Sorenson concludes (p. 323):
Unquestionably the kinds of natural forces that produced the devastation reported in 3 Nephi are thoroughly characteristic of Mesoamerica. Nothing is surprising about the story except the scale. That was unprecedented. Our archaeological sources, meanwhile, provide us with some hints that a landmark disaster did in fact occur around the time of Christ. As years go on, we may learn more about it.
Another good review of the volcanic evidence related to the Book of Mormon is available online at the FARMS Website in an article by Matthew Roper, “Unanswered Mormon Scholars,” FARMS Review of Books, Vol. 9, No. 1, 1997, pp. 87-145. The section of this lengthy article relating to volcanoes is found on pages 112-114, from which the following excerpt is taken:
M. T. Lamb [a prominent anti-Mormon who mentored the Tanners] called the disaster described in 3 Nephi 8-9 one of the most “foolish and physically impossible” stories ever described.57 Recent Book of Mormon scholarship, however, suggests that all the elements of this event can be reasonably explained and best understood in the context of an ancient Mesoamerican volcanic disaster.58
Bruce Warren has discussed evidence for volcanic activity in Mesoamerica around the time of Christ.59 Archaeology provides evidence for such volcanic activity in the Valley of Mexico, where the volcano Xitle is believed to have erupted anciently, covering much of the southern portion of the valley.60 [Jeff’s note: the dating of Xitle is now in dispute – it may have occurred a couple hundred years later.] Cummings, the archaeologist who originally excavated at Cuicuilco, believed that Xitle erupted around 2860 B.C.61 Based on more recent evidence, scholars now know that this disaster occurred nearly 2,000 years ago.62 At that time the site of Copilco was buried under more than thirty feet of lava, as was much of the nearby site of Cuicuilco. Archaeological evidence from the sites indicates that the lava flow was preceded by a heavy rainfall of ash.63 Both of these sites are located on the southwestern end of the Valley of Mexico. About thirty miles northeast is the massive site of Teotihuacan. There a layer of volcanic ash, apparently blown from that eruption, covers structures from the Tzacualli phase (A.D. 1-150). Carbon-14 tests of material directly below the ash layer yielded a date of A.D. 30 Â± 80.64
Additional evidence for volcanic activity in Mesoamerica near the time of Christ can be found further south in the Tuxtlas region of southern Veracruz, a region many Latter-day Saint scholars associate with the Book of Mormon “land northward.” In the 1940s archaeologists Matthew Stirling and Phillip Drucker found that a heavy layer of ash covered what appeared to be Late Preclassic pottery and other material at the site of Tres Zapotes. Michael Coe notes that while this pottery has “strong continuities with the Middle Preclassic, . . . in general most resemblances lie with other Late Preclassic phases of Mesoamerica, such as Chicanel of the lowland Maya area, Chiapa IV and V at Chiapa de Corzo, and terminal Preclassic manifestations in the Valley of Mexico. Olmec and other Middle Preclassic phenomena are either absent or very weak.”65 Coe then notes that “the famous Stela C,” found directly below the ash layer in question, “if read in the Goodman-Martinez-Thompson correlation, would read 31 B.C., exactly within the period with which we are concerned.”66 If Coe’s argument holds, then this would place the San Martin eruption some time after 31 B.C.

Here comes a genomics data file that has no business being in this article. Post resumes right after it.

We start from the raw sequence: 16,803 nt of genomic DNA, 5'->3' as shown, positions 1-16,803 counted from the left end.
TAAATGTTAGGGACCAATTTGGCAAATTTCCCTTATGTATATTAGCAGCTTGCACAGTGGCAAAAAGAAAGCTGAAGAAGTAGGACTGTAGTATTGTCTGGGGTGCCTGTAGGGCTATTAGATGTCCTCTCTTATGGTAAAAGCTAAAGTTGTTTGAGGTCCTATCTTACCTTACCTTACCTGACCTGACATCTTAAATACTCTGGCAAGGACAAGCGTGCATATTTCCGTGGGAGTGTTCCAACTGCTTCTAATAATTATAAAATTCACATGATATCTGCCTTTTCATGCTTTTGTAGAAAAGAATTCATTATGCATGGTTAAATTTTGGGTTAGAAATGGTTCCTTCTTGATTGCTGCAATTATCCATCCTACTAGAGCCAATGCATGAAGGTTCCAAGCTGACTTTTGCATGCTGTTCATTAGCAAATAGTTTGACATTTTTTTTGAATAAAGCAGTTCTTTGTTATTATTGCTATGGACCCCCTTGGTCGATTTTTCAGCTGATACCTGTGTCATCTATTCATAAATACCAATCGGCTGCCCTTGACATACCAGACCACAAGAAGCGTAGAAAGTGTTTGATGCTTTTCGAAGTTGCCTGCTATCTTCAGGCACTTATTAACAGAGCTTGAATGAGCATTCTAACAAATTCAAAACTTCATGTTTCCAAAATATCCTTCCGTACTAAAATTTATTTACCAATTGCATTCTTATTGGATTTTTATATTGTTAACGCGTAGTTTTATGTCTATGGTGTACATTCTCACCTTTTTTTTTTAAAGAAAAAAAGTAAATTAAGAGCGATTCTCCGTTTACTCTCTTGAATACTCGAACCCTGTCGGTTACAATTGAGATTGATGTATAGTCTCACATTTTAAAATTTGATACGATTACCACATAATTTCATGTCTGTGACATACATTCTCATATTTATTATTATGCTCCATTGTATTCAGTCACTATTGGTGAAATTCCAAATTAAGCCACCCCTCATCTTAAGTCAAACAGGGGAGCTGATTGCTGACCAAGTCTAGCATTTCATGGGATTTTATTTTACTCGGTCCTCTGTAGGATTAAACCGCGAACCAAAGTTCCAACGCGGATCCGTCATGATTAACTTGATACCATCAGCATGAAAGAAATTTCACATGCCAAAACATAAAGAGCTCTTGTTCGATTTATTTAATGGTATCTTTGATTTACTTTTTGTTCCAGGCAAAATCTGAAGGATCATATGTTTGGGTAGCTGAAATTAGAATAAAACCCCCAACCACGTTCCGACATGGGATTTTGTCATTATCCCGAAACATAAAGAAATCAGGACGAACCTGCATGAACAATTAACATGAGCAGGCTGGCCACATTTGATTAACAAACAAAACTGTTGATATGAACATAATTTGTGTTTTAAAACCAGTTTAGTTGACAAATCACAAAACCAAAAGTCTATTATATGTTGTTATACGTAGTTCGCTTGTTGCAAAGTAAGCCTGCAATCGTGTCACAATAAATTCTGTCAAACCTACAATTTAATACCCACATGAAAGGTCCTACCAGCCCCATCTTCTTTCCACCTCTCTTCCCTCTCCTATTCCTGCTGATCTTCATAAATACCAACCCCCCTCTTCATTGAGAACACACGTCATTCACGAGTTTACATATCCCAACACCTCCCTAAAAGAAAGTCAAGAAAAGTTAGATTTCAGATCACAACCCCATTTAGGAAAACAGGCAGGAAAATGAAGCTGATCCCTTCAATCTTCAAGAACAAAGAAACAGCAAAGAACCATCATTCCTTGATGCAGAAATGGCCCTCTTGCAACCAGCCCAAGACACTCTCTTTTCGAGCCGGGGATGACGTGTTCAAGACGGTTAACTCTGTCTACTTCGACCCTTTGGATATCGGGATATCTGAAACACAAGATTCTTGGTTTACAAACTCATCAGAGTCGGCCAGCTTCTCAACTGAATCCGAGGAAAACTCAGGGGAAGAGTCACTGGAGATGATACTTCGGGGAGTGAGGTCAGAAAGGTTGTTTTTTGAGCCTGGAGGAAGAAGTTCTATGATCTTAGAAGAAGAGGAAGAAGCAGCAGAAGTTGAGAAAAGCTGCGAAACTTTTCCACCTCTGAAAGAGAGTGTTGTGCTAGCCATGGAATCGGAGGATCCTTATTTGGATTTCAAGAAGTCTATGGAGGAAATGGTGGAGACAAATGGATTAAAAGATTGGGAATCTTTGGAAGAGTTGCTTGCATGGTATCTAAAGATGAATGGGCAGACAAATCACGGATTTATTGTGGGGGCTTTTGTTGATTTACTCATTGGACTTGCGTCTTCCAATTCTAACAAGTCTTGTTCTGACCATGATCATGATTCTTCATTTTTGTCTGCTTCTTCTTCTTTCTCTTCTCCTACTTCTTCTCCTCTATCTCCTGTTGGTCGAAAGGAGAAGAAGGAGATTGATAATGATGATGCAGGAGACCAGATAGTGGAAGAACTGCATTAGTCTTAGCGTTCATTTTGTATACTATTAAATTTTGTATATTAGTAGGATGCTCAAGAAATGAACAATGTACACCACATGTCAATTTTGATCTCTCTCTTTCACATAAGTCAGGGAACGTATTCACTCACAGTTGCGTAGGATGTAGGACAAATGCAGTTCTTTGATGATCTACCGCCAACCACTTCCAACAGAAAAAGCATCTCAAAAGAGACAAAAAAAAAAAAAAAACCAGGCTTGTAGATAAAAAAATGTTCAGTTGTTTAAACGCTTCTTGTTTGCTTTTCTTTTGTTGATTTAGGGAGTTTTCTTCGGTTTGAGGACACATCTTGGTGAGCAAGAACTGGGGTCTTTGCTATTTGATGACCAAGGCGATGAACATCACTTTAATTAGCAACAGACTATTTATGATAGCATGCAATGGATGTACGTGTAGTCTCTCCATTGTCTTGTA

Archaeologist Payson Sheets has published evidence for several major volcanic eruptions further south in El Salvador over several millennia. One of these probably occurred during the late second century A.D. While this is much later than the event described in 3 Nephi, other evidence of earlier volcanic activity in this region has been found. In 1955 Muriel Porter described several sites in El Salvador that were covered by thirty to sixty-five feet of volcanic ash around the time of Christ.67 In a more recent work Sheets has published additional evidence for a lesser volcanic eruption in the region of Costa Rica “about the time of Christ.”68 While such evidence is very tentative and preliminary in nature, it does lend plausibility to the account of the destruction in 3 Nephi.
References Cited by Roper:
57 M. T. Lamb, The Golden Bible, or, the Book of Mormon: Is It from God? (New York: Ward & Drummond, 1887), 83.
58 John L. Sorenson, An Ancient American Setting for the Book of Mormon, op. cit., 318-23; Russell H. Ball, “An Hypothesis Concerning the Three Days of Darkness among the Nephites,” Journal of Book of Mormon Studies 2/1 (1993): 107-23; John A. Tvedtnes, “Historical Parallels to the Destruction at the Time of the Crucifixion,” Journal of Book of Mormon Studies 3/1 (1994): 170-86; James L. Baer, “The Third Nephi Disaster: A Geological View,” Dialogue 19/1 (1986): 129-32; Bart J. Kowallis, “In the Thirty and Fourth Year: A Geologist’s View of the Great Destruction in Third Nephi,” forthcoming in BYU Studies.